Making and implementing a C* Migration Plan
Migrating to a new database is hard: really hard. It’s almost impossible to do it perfectly. I’d like to break the migration issue into two parts: 1) maintaining integrity of your data during import and migration and 2) how to operationally plan and code a migration plan to migrate from MySQL to C* downtime free (fingers crossed!).

Maintaining Data Integrity
In my personal experience, the most difficult component of our migration was not in writing a set of reliable scripts to read from MySQL and insert into Cassandra, but trivial coding mistakes that caused significant data discrepancies between the MySQL and Cassandra versions of the data.

Because migrating from MySQL to Cassandra will most likely require a change in your data model, the logic required to “convert” your relational MySQL data to it’s de-normalized form is the hardest part of the migration and certainly has the biggest risk.

Treat your migration scripts and logic not as one-off instances, but production quality code that can be run in any order, at any time. Mistakes in migration logic that result in an inconsistent version of the migrated data in Cassandra most likely will have a much greater impact than other dataset migration related bugs.

Personal Cassandra Migration Horror Story:
One of our datasets is the classification result of a particular domain from various sets of logic and sources. We use all of this data to make a final decision on what category a domain should be classified as (i.e. pornography, business, etc). When we started going thru our historical MySQL data we found data that had been inserted with incorrect values due to various application bugs over the years. With each example of this incorrect data, we would add conversion logic to “fix” the data best we could prior to syncing it from MySQL to Cassandra.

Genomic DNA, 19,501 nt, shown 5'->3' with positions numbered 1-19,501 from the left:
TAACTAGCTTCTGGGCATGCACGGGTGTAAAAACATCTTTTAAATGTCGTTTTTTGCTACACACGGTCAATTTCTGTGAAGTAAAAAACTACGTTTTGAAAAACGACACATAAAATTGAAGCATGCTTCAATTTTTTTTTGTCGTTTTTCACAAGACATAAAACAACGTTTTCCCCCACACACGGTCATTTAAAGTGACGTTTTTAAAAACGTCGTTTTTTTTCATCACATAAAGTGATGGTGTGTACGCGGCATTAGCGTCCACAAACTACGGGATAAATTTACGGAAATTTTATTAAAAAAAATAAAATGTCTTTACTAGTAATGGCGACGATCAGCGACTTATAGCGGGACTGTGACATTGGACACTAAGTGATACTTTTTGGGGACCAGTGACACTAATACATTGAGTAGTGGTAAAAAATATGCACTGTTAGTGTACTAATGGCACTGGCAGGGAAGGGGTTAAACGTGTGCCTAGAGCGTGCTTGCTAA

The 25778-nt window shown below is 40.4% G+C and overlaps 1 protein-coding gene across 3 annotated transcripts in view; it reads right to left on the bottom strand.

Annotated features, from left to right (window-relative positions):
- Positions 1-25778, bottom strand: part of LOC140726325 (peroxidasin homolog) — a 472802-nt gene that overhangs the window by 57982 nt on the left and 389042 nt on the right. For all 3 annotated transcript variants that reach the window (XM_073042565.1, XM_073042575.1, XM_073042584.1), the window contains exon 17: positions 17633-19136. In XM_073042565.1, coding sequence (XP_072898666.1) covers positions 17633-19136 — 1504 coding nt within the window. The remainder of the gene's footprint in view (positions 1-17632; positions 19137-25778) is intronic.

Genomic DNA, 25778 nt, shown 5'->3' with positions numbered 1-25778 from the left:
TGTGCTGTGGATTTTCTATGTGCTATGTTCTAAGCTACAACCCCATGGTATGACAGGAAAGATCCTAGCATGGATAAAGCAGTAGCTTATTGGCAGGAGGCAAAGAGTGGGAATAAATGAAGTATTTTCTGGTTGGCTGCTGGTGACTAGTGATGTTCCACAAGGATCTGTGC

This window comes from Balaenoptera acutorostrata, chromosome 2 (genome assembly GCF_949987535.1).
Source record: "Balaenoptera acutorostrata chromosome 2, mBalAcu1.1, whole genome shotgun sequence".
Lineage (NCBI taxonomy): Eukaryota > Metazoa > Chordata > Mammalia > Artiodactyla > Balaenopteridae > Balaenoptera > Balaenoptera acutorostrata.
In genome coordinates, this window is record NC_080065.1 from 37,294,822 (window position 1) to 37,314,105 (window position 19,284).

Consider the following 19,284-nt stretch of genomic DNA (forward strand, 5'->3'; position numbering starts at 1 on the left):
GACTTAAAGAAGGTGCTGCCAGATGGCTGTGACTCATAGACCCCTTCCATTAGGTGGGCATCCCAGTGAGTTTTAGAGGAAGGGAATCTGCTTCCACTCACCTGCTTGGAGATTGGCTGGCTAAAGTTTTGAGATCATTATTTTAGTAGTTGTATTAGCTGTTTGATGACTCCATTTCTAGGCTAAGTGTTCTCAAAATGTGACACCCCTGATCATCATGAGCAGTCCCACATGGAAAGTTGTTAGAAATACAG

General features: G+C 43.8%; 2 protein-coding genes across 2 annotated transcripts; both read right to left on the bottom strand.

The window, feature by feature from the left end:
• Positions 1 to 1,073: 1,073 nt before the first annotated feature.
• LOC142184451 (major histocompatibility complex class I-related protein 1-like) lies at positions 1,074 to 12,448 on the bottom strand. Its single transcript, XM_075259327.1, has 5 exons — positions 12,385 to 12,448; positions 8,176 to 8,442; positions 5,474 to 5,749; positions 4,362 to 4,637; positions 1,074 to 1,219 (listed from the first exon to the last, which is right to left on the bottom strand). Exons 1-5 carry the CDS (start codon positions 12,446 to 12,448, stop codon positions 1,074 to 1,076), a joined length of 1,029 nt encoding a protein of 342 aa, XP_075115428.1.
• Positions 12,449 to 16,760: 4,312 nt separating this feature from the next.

In one of these instances, I accidentally wrote logic that contained an equality check to see if a value was greater-than 0 to identify data in MySQL that needed to be fixed prior to migration. Unfortunately, some of the values being checked (in this case an epoch) were originally inserted as “0”. This meant my greater-than equality check ended up skipping some data during the sync. Although we had spent weeks attempting to validate the final resulting data after the migration, we missed this bug prior to production. The end result was incorrectly classifying high profile domains and ultimately inconveniencing our customers.

The actual number of rows impacted from the bug was only around 1,000 out of the 100+ million correctly migrated rows however; the impact of those 1,000 rows to our customers was very real and significant.

Get to know Bulk Loading
Regardless of the migration strategy you end up choosing, in almost all cases you will have to perform an initial bulk import of your existing MySQL data into C*. While it might be tempting to simply iterate over every MySQL result and then insert that result one mutation at a time into Cassandra, a more efficient way is to use the Cassandra Bulk Loader. At a high level, the Bulk Loader requires you to create a CSV file containing all of the rows and columns that need to be loaded into Cassandra. Using the Java class SSTableSimpleUnsortedWriter, you can create an sstable from your csv file, which can then be loaded directly into Cassandra using sstableloader.

For more details and code samples reference this article.

Different Ways to Migrate without Downtime

Sync Data Method:
When migrating to Cassandra and choosing a new data model might significantly increase your database workload. Alternatively, you might still need a live dataset in MySQL after the initial migration for legacy scripts that have not yet been migrated to use Cassandra.

Syncing from MySQL to Cassandra